Friday, 22 July 2016

Canopy Invertebrate Sorting Images as Inspiration

While exploring the Natural History museum I came across a station call the 'Specimen Preparation Area', where the microscope view of one of the research scientists could be viewed on a monitor. The board explained, " Canopy Invertebrate Sorting - We are sorting and identifying Invertebrate samples that have been collected high in the canopy of the tropical rainforest trees (around 40m above the ground). We have to extract the insects, spiders and other invertebrates from the detritus that is also in the sample. Then we sort them into groups for later analysis. Many of the invertebrates are microscopic (less than 0.5mm) in size! We have to be very precise and careful picking them up and moving them around."

You could see the scientist  moving bits of insect and dirt floating in the solution which were lit from behind. It made them glow, some of the thinner particles becoming transparent, their edges alight. It made me think of the plants in the field that I use for my paintings. An over exposed image of a form in nature. The process I have been following with some of my sketches has been to magnify them, increasing their size, very much like what I now saw at the exhibition station which was designed to show a scientific process.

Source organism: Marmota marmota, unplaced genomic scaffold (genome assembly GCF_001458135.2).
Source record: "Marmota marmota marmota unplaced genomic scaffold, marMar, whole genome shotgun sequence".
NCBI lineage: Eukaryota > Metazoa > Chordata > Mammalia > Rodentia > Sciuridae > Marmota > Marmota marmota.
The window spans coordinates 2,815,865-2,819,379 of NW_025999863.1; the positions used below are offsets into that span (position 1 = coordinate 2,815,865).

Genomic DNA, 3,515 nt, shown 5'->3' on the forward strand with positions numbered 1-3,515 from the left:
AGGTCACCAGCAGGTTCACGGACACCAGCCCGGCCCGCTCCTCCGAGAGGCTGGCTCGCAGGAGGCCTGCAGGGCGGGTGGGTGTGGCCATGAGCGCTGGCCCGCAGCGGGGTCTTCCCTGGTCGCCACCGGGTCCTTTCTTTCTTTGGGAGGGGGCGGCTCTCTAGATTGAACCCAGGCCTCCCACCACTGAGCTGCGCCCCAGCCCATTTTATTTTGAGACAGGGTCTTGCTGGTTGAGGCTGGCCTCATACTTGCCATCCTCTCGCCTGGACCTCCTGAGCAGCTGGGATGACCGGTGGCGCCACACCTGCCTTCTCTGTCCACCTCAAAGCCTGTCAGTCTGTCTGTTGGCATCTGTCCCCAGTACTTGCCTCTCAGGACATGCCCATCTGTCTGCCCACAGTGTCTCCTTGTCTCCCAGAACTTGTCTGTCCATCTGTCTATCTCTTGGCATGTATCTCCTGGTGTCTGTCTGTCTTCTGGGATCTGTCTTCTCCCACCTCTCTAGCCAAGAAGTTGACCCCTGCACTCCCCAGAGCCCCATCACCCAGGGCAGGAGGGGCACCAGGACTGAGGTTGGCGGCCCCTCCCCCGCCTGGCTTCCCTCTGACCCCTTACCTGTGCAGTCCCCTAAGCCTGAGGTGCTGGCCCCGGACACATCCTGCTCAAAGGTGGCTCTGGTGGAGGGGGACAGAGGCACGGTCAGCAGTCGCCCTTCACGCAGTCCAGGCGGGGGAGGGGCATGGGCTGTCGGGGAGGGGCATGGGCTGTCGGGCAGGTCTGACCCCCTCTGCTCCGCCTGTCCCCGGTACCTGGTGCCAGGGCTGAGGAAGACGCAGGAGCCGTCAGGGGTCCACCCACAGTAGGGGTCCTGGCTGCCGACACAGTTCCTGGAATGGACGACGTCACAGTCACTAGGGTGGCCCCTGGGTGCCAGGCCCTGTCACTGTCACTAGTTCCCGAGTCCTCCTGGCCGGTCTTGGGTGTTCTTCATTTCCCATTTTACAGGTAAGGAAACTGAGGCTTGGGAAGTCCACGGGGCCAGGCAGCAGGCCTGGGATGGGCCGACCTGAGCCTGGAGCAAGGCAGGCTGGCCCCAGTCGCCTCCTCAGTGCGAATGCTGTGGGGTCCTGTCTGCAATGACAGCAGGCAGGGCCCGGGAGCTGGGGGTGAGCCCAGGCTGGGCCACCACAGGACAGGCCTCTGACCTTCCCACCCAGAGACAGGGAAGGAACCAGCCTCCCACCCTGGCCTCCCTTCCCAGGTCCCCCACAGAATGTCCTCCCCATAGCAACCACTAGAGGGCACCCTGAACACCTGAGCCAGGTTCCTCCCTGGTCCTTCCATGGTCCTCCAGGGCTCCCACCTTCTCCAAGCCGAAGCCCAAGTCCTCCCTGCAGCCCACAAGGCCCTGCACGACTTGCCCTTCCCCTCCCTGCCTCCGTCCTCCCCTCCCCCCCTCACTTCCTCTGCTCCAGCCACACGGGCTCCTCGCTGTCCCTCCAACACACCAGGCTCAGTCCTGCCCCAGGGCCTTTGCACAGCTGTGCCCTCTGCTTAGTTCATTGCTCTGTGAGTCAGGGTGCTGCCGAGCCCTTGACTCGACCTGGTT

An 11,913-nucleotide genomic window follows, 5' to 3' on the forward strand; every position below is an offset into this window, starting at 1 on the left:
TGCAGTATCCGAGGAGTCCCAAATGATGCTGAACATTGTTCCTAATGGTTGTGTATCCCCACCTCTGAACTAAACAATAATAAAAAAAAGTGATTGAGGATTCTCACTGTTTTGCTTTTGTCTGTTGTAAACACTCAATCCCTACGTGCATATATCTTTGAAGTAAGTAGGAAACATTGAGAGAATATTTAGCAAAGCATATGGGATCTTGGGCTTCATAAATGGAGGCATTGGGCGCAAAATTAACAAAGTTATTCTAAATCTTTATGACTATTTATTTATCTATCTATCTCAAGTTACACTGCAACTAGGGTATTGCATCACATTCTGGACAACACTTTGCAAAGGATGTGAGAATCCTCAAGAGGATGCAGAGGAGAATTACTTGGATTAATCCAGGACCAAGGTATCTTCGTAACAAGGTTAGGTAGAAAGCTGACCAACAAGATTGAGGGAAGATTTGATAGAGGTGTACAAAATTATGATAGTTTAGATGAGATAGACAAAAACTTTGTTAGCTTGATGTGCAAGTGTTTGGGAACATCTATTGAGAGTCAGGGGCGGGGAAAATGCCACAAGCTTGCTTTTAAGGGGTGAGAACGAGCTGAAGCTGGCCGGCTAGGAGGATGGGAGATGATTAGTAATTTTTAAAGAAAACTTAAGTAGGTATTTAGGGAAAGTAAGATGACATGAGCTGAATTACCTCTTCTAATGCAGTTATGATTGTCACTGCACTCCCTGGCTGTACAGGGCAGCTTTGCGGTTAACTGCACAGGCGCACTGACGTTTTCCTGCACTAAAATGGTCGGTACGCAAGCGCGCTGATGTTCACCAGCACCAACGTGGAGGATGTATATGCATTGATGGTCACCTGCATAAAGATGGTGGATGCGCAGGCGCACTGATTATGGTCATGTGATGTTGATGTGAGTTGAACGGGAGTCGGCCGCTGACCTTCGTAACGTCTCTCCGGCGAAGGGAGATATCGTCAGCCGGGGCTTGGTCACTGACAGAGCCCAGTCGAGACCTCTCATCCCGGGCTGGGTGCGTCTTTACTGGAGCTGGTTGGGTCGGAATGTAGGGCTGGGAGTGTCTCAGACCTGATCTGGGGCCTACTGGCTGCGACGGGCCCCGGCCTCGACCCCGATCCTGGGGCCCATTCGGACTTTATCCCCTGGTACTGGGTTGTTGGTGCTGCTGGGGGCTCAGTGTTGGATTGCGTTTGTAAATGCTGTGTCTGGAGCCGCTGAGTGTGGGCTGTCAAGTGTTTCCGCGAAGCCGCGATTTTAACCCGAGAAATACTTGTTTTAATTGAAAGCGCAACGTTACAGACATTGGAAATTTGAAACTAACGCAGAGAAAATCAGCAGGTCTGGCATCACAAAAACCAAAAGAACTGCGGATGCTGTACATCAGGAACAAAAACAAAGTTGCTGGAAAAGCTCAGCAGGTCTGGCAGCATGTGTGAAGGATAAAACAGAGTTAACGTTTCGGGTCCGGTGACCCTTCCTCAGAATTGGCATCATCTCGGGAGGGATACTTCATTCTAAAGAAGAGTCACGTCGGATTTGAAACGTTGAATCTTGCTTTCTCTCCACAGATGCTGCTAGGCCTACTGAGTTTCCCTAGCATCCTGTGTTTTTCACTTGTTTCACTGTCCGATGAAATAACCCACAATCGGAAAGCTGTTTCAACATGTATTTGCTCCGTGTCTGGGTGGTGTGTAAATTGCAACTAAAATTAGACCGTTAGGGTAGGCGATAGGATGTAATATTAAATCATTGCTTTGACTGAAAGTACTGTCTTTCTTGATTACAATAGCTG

I also like the way they move and filmed a series of shorts I'll cut together as an experiment. It occurs to me that there is a sound that could match the images especially when the tweezers come into shot, potentially a metal sound and I'm interested in making some samples using such implements. Then putting them over the video as a sound track.

Another interesting aspect that I observed was that because the insect and dirt was floating in a solution it created a three dimensional effect. I'm thinking maybe I could set up a series of transparent troughs that I could stack and photograph from above. This could inspire my paintings and drawings but also be a work in its own right.

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